Review on Central Reclamation III completed



The Government has completed the review on the Central Reclamation III (CRIII) based on the three tests laid down in the High Court Judgment on Wan Chai Development II (WDII).


The review examines the purpose and extent of the individual components of the CRIII reclamation and concludes that the CRIII works meet the three tests: (a) Compelling, Overriding and Present Need, (b) No Viable Alternative, and (c) Minimum Impairment to the Harbour, a spokesman for the Housing, Planning and Lands Bureau (HPLB) said today (December 5).


The review's main findings are briefly summarized as follows:-


(a) Compelling, Overriding and Present Need


The CRIII is needed to provide land for essential transport infrastructure including the Central Wan Chai Bypass (CWB) and roads connecting CRI and II (the Road P2 network).


At present, the Connaught Road Central/Harcourt Road/Gloucester Road corridor is operating over its capacity and there is regular traffic congestion during the peak hours. CWB is a strategic road linking the Rumsey Street Flyover with the Island Eastern Corridor via the Island Eastern Corridor Link. In a recent re-run of the Third Comprehensive Transport Study transport model completed in 2003, the results indicate that the demand for the CWB remains firm, despite updates in land use planning assumptions and the reduced population projections of the territory. The Road P2 network is also fully justified to cope with the growing traffic within the completed CRI and II.


The Review has re-confirmed that there is a compelling, overriding and present need to build CWB and related roads in order to bring urgent relief to the traffic congestion in Central and Wan Chai. The traffic problem will deteriorate if the roads are not ready in time to meet the demand as well as the needs arising from new development in Central's waterfront area.


(b) No Viable Alternative


The Territory Development Department has explored various alternatives such as building the CWB in the form of an elevated structure, an at-grade road, or a bored or submerged tube tunnel to avoid reclamation. None of them are considered viable, owing to various technical reasons (e.g. the presence of existing developments and existing underground facilities or adverse impact on existing traffic network) as well as concerns over the adverse impacts on the environment and urban planning arising from these alternatives (e.g. air pollutants, noise and visual impact in the case of the at-grade or elevated options).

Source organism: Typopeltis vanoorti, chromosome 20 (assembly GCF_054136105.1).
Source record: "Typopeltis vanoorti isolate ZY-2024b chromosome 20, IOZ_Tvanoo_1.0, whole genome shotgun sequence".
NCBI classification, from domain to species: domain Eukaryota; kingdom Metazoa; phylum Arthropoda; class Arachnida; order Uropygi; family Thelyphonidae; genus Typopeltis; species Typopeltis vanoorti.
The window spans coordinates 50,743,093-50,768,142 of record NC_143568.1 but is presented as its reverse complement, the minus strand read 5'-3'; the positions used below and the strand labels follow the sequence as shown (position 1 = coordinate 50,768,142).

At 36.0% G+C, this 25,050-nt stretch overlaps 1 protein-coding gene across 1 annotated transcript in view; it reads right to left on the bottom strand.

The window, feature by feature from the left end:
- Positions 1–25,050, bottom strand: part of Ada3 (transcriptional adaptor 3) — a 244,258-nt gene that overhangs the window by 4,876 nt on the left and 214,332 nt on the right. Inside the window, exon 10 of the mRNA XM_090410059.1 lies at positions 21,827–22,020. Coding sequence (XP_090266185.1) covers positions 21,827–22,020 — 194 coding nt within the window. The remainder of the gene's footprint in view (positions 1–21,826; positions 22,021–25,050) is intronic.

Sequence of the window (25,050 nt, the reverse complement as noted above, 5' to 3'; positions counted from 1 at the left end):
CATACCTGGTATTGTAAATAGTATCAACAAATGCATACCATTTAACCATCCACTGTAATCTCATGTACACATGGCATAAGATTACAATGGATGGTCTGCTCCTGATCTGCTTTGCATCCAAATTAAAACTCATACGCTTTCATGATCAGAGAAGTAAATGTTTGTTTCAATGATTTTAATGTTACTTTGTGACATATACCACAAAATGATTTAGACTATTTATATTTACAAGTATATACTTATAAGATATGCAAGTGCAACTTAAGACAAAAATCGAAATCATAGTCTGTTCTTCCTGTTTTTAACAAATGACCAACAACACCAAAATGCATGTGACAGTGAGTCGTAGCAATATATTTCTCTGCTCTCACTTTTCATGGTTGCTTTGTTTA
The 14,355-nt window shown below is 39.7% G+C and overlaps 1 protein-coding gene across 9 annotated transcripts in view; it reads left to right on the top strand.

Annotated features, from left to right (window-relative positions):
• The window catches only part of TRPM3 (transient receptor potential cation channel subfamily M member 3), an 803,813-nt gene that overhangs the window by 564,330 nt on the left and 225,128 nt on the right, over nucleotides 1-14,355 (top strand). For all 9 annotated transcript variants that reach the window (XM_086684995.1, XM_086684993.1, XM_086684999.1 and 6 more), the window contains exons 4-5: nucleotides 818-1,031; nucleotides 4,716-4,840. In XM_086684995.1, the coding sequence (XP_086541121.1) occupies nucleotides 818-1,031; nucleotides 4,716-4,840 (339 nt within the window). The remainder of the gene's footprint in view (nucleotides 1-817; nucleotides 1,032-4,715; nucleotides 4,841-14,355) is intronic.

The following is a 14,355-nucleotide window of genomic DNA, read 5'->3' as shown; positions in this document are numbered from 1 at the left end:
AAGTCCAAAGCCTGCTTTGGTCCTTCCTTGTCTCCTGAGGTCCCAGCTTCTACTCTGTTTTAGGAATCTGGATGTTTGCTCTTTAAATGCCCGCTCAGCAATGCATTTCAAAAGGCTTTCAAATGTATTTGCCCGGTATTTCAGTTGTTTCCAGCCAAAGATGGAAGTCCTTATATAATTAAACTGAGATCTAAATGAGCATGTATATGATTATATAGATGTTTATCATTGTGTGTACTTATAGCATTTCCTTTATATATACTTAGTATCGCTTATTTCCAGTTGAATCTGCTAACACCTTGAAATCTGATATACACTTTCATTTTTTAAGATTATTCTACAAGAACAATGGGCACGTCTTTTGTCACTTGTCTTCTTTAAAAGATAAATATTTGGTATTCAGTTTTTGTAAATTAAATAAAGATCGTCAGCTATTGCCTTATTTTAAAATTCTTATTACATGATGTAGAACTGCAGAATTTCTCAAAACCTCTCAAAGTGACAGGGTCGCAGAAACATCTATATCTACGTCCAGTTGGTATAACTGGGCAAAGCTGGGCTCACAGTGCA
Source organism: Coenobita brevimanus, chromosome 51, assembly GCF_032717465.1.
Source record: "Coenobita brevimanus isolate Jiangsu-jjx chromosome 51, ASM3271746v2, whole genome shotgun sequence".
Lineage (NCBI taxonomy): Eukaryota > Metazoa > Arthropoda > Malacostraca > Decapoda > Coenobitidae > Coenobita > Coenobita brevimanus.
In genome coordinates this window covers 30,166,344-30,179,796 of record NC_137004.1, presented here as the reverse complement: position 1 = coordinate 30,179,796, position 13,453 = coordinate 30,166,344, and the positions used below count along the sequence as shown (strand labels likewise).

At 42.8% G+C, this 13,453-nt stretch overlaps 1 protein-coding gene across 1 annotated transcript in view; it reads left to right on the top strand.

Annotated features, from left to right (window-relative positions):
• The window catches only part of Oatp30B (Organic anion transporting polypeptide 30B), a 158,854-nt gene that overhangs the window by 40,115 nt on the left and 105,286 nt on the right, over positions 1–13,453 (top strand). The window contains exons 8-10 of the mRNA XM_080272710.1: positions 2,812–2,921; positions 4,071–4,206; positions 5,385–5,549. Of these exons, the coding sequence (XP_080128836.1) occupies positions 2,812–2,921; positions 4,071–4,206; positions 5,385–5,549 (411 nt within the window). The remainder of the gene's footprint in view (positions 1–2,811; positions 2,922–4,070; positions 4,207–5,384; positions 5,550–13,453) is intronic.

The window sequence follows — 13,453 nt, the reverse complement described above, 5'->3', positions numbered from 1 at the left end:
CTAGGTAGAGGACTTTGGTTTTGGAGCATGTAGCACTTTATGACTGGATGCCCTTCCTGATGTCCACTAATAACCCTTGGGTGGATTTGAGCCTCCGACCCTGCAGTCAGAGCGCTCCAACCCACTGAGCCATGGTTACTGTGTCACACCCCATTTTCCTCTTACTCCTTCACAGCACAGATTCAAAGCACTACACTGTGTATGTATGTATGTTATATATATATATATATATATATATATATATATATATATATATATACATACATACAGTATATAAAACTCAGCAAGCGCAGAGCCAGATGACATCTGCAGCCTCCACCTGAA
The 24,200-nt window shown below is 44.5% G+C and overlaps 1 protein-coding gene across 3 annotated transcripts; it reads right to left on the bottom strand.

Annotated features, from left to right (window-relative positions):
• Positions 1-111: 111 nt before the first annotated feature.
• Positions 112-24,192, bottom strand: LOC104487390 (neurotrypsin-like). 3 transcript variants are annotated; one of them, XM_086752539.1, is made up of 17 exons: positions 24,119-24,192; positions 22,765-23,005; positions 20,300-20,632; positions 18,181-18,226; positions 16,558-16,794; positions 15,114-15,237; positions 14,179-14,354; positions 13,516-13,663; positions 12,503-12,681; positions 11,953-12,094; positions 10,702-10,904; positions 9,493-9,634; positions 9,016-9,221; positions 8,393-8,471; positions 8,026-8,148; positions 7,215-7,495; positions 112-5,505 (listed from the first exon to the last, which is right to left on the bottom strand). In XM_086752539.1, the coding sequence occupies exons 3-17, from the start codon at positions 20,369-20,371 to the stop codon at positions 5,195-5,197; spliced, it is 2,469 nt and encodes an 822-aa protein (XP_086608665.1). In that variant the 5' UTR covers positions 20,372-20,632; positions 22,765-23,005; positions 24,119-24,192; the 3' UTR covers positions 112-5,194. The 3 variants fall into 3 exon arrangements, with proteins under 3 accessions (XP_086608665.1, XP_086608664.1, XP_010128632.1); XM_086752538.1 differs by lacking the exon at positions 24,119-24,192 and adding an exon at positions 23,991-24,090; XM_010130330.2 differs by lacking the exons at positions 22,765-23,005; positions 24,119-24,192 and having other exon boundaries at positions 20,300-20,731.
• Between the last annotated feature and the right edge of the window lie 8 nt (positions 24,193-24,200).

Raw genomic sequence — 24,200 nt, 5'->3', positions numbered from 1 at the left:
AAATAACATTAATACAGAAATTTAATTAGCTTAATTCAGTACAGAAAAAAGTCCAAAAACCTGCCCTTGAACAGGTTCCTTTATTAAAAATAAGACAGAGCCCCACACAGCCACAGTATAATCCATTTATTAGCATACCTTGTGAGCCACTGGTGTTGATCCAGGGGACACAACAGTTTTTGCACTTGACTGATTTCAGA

It is concluded that building CWB beyond the current Central shoreline through reclamation is considered the only viable option.


As reclamation is the only viable option, the existing piers and sea-water cooling water pumping stations along the current shoreline will need to be reprovisioned along the new harbour-front. Otherwise, the ferry services will have to be terminated and the buildings currently served by the pumping stations will have to be modified in order to be served by other cooling facilities or otherwise will have no cooling facilities. However, none of the alternatives for the sea water cooling system are considered viable at this stage because no extra space is available within the existing buildings to house new system and some of the alternative system is environmentally unfriendly.


(c) Minimum Impairment to the Harbour


The Review concludes that the existing CRIII project has already kept impairment to the Harbour to the minimum. The shoreline will move slightly northward as a result of the construction of CWB. The Star Ferry piers, Queen's Pier, various public landing steps and the groups of cooling water pumping stations serving major offices and commercial buildings in Central have to be reprovisioned along the future Central shoreline. After extensive discussion and consultation with the parties concerned, we have come up with the current configuration which is acceptable to all and which would cause the minimum impairment to the Harbour.


"The Review findings have been endorsed by Professor Y S Li, the Head of Department of Civil and Structural Engineering, and the Chair Professor of Coastal and Environmental Engineering at the Hong Kong Polytechnic University," the spokesman continued.


"Professor Li confirms that in his view, the analysis as presented in the Review Report has convincingly demonstrated that the CRIII reclamation can comply with the three tests laid down in Madam Justice Chu's Judgment.


"He also confirms that CRIII is a necessary continuation of the early and completed phases of the Central and Wan Chai reclamations, namely the CRI, CRII and Wan Chai Reclamation I, and that apart from the proposed construction of the key infrastructure in Central, namely the CWB, Airport Railway Extended Overrun Tunnel and Road P2 network, the CRIII reclamation can enhance the tidal flow and water quality in the Victoria Harbour by eliminating a zone of rather stagnant water," the spokesman said.


The Review Report has been submitted to the Legislative Council Panels on Planning, Lands and Works, and Environmental Affairs for members' information and reference.


"The full report has been uploaded onto the CRIII website at to keep the community better informed of the CRIII project," he added.


Ends/Friday, December 5, 2003